If temperatures tend to warm up, early mornings can still surprise you with their cold, a factor that significantly diminishes muscle capacity. It is therefore essential to keep you warm to optimize your performance and avoid cramps or breakdowns.
Dress appropriately by favoring tuque, cuffs, leg warmers, and thin layers that can eventually be stored in the back pockets of the jersey or a hydration bag.
Perform a proper warm-up including an activation period before even riding your bike. Prefer a course of increasing difficulty to gradually raise your body temperature and prepare your muscles for a more intense effort.
2. Like a Duck in the Water
Favor a fluid pedaling style and eliminate unnecessary movements. Keep the upper body stable and pedal quickly, but smoothly: the goal is to comfortably spin at 100 rotations per minute (RPM) without your trunk swinging up and down or “jump” on the saddle to adjust beforehand!
To maximize your pedal stroke and achieve a smoother ride style, you will need to minimize pedal idle when the foot is at the top and bottom. To do this, push the heels down, then pull your knees toward the handlebars.
Exercise in short intervals, concentrating on maintaining good technique: shoot as fast as possible (120 RPM or more) for short periods (30 seconds to a minute) interspersed with periods of rest, (two minutes to 80 RPM).
3. Play Derailleur
Change your speed frequently by adjusting the correct gear according to terrain variations to maintain a pedaling frequency between 80 and 100 RPM.
Climb, attack by grinding with velocity (more than 100 RPM) to overcome obstacles more efficiently, avoiding stepping on the ground! It is also better to change gears before undertaking an ascent so as not to break the tempo.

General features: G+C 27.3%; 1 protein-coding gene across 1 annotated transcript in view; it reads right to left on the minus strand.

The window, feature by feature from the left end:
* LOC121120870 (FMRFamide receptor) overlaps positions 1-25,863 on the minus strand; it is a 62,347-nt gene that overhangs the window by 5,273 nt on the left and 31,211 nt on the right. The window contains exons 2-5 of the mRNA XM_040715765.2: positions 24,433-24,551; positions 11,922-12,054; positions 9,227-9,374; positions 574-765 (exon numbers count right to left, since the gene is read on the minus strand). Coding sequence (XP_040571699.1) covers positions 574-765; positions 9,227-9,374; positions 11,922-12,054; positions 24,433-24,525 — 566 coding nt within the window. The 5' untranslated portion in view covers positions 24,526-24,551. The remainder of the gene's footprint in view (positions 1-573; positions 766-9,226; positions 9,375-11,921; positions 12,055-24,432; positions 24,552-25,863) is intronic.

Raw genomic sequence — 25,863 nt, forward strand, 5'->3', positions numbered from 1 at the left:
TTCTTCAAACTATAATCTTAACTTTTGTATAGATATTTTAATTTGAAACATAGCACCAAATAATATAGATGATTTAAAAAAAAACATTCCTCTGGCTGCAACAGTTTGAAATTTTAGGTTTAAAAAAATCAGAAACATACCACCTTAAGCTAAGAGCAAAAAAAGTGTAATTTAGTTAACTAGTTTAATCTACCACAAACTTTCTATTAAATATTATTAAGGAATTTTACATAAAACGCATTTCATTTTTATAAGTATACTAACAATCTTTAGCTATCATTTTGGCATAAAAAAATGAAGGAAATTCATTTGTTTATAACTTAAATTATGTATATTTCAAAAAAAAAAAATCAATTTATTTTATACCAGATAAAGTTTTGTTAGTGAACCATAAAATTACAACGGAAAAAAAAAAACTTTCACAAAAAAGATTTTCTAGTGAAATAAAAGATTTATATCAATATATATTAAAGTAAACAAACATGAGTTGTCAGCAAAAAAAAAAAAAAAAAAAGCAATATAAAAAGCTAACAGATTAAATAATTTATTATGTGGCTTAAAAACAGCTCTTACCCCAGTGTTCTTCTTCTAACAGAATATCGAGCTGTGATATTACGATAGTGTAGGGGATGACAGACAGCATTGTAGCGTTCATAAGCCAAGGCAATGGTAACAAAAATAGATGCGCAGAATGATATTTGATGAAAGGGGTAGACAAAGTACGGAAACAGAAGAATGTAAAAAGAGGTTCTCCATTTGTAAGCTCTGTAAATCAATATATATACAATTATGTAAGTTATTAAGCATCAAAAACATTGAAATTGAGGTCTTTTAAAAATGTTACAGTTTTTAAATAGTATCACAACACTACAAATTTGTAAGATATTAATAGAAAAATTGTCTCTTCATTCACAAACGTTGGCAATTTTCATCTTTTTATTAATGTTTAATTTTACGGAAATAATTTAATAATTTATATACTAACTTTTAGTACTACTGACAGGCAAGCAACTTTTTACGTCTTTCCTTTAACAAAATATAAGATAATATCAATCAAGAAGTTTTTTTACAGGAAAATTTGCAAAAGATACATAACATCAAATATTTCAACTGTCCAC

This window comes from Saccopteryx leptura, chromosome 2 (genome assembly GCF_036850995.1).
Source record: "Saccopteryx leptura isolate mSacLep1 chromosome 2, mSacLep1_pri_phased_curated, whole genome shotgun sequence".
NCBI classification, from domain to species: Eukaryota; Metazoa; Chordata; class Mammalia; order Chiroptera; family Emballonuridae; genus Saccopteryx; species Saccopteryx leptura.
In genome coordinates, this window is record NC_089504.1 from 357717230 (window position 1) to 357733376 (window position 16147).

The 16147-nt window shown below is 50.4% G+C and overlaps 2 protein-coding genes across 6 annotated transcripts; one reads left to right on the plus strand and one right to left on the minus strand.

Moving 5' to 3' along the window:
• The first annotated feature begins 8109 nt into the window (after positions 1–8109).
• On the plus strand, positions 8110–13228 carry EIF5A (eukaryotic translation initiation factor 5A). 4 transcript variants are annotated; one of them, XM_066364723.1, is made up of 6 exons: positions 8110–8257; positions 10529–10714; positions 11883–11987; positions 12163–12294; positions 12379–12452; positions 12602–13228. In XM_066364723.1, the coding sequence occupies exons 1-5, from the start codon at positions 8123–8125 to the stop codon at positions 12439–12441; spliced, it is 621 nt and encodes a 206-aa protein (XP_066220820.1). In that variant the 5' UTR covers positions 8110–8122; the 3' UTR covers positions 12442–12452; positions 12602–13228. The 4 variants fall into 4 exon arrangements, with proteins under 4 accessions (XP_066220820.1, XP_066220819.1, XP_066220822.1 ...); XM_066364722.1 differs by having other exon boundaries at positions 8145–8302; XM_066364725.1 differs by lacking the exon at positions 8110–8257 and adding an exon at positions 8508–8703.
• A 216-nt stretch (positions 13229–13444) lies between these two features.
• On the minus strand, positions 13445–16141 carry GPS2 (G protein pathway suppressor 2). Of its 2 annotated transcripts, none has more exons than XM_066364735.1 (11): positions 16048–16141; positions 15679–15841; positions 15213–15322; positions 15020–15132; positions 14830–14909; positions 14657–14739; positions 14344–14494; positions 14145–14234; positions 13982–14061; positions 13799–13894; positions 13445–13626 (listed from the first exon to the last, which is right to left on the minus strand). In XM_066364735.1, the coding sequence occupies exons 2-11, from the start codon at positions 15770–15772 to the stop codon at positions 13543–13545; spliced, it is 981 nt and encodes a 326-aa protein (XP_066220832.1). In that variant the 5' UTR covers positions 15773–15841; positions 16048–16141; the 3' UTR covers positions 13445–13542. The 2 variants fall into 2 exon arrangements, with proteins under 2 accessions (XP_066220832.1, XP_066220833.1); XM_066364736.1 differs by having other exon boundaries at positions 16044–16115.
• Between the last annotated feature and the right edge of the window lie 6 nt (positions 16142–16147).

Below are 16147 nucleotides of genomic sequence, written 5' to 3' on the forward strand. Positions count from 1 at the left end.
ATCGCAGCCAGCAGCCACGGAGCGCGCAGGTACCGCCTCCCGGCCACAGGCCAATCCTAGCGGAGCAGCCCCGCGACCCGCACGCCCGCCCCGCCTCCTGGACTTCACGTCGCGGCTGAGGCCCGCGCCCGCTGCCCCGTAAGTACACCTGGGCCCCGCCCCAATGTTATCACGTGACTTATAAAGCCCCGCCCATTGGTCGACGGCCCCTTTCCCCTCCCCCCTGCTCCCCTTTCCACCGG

To tackle a slippery surface (e.g., roots, wet rock slab), opt for a lower frequency, about 80 RPM. To increase traction on this type of terrain, deflate the tires to 30 psi.
4. Technical Work
In the technical sections, make several consecutive passes to find balance and agility. Depending on your skills and your ease, gradually attack increasingly tricky obstacles by focusing on the trajectory and your fluidity.
Several obstacles are better crossed with speed; this notion may seem paradoxical, but in a daunting situation, you will have a better chance of succeeding by accelerating rather than braking!
Interval training, alternating between high effort and rest phases, is a great way to improve your Maximum Aerobic Power (MAP). Once you have completed a 20-minute bike warm-up, you can try one of the following three sessions:
climb it five times in a row: 100 RPMet + at 75-80% of your maximum effort
10 minutes of rest when you reach 50-60% of your maximum effort
C) Timed Workouts
Practice them every five minutes, regardless of the altitude difference
1 minute at 80-90 RPM at 85-90% of your maximum effort
5 minutes rest when you reach 50-60% of your maximum effort
6. Deep Descent
To excel downhill, you need a bit of technique and a certain amount of confidence. To improve the technical aspect, plan outings dedicated to descent.
You could do the same thing five times in a row. Try to pedal constantly, be aggressive, but start with small gear. Each descent, you can increase gearing to accelerate further!
Take 10 minutes of rest between each extraction to visualize the controlled aspects, then the elements to improve. Gradually, you will gain confidence in your abilities …
Pamper (Too) Your Bike!
Before you escape to the woods, make sure your mount is in perfect condition. Make frequent tune-ups or bring your bike to the mechanic. A well-oiled machine will ensure optimal ride, facilitate shifting and allow safe braking.
Clean your bike at the end of each ride, especially if you have been riding in the mud or the rain. These little touches will extend the life of moving parts (derailleurs, chain, gear, bearings, pedals) while making your outings more enjoyable.